Have alternate routes or a GPS handy in case of road closures. This can happen quite frequently when cold and icy weather develops. Always know your way around, and keep your gas tank full. Bridges and overpasses may be closed. The overpasses on Memorial Parkway (US 231) and the elevated portions of I-565 are usually the first roads to close. The main roads are usually the first roads cleared by the road crews to become passable. Out in the county, county roads and secondary roads may be slick and dangerous or covered with snow and ice.

Resist any temptation to out run a storm by speeding and do not let other drivers intimidate you by tailgating in order to get you to speed up. Maintain a consistent a safe consistent speed without violating any laws.

Depart early on your road trip. Get as much daytime driving as you can, and allow yourself additional time to reach your destination. Winter driving can be rugged during the day, but it is treacherous at night.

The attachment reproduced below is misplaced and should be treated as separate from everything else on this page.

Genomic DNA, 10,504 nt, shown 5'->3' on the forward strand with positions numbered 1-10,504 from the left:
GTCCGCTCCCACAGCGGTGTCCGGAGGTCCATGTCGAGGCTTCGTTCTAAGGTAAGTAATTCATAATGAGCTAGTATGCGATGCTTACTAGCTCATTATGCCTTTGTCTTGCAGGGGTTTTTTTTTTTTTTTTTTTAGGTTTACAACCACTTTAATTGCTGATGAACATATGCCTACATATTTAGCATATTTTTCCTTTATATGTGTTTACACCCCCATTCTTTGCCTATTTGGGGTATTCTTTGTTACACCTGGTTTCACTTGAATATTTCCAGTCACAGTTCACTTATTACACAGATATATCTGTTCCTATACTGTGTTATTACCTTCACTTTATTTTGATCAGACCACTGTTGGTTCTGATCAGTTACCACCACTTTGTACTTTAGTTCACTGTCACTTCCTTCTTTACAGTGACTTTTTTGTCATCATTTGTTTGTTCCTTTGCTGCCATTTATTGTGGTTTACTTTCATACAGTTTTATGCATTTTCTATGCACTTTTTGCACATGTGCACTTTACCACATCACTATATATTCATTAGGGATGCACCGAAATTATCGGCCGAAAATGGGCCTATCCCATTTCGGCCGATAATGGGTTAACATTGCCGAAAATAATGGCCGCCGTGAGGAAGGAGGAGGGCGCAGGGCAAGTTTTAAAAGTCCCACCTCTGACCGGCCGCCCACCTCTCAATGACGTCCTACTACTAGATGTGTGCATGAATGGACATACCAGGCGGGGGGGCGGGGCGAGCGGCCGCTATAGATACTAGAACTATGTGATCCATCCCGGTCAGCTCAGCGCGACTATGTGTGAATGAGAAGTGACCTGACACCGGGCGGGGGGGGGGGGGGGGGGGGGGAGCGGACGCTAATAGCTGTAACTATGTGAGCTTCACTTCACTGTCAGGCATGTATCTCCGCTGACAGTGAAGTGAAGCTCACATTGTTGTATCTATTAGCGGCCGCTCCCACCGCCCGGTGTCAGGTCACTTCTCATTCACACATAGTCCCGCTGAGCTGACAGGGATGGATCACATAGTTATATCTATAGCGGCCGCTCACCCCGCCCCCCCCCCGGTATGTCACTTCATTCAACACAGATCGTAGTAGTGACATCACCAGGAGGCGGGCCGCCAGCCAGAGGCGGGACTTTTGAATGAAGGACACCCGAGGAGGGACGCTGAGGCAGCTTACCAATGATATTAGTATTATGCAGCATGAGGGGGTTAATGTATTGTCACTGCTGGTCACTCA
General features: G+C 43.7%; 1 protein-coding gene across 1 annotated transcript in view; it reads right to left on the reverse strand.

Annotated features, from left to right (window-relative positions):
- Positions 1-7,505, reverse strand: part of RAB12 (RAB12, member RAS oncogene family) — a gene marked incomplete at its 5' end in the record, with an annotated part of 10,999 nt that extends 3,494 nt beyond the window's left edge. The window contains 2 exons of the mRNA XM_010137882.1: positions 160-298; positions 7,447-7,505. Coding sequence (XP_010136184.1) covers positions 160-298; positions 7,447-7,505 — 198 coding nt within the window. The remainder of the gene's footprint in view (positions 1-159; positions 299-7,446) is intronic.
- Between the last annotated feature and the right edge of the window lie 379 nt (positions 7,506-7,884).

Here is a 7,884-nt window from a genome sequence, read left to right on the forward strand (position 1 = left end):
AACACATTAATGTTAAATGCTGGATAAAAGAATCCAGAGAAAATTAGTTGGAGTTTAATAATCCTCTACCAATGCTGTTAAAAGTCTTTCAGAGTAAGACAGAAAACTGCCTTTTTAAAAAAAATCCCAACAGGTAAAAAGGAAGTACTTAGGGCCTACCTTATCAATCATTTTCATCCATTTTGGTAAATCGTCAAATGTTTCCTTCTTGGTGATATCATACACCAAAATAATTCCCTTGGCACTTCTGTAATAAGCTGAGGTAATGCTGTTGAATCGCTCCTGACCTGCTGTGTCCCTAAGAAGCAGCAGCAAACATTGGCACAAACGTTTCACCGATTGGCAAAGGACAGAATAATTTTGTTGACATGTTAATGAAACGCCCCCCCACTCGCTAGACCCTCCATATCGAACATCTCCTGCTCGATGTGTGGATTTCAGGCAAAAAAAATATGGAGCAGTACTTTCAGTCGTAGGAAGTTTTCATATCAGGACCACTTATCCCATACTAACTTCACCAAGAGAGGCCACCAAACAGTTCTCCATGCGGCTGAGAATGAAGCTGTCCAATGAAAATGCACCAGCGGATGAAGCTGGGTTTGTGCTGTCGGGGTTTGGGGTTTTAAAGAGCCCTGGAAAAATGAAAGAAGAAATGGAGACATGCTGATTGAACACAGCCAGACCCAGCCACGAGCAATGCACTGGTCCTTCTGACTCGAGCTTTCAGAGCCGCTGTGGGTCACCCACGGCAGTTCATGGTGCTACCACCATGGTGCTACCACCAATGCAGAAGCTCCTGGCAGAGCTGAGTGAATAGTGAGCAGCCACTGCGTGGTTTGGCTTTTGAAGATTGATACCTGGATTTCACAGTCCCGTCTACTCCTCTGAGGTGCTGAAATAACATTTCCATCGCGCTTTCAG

Watch out for black ice, especially on bridges and roads near bodies of water. Black ice is a thin glaze that forms on roads. It is dangerous because it can be invisible or transparent.

Keep a safe distance, at least 2-4 seconds stopping time from other motorists. Stopping quickly on snow or ice takes much longer on winter roads, so make sure you leave some space.

Do not push past your limits or skill level. Pull over to a rest area to wait out the storm or spend the night relaxing at the nearest motel. In some cases, it is best to avoid driving altogether when roads are hazardous.

No matter how careful you are, you still might find yourself injured in an accident. If that happens you may need an attorney for help – help in covering your medical bills, help in collecting your lost income, and help dealing with the insurance companies. If you are injured in an accident in Huntsville, and your financial recovery depends on your lawyer’s understanding of the law, then you will want a proven law firm with the experience of Morris, King & Hodge, P.C.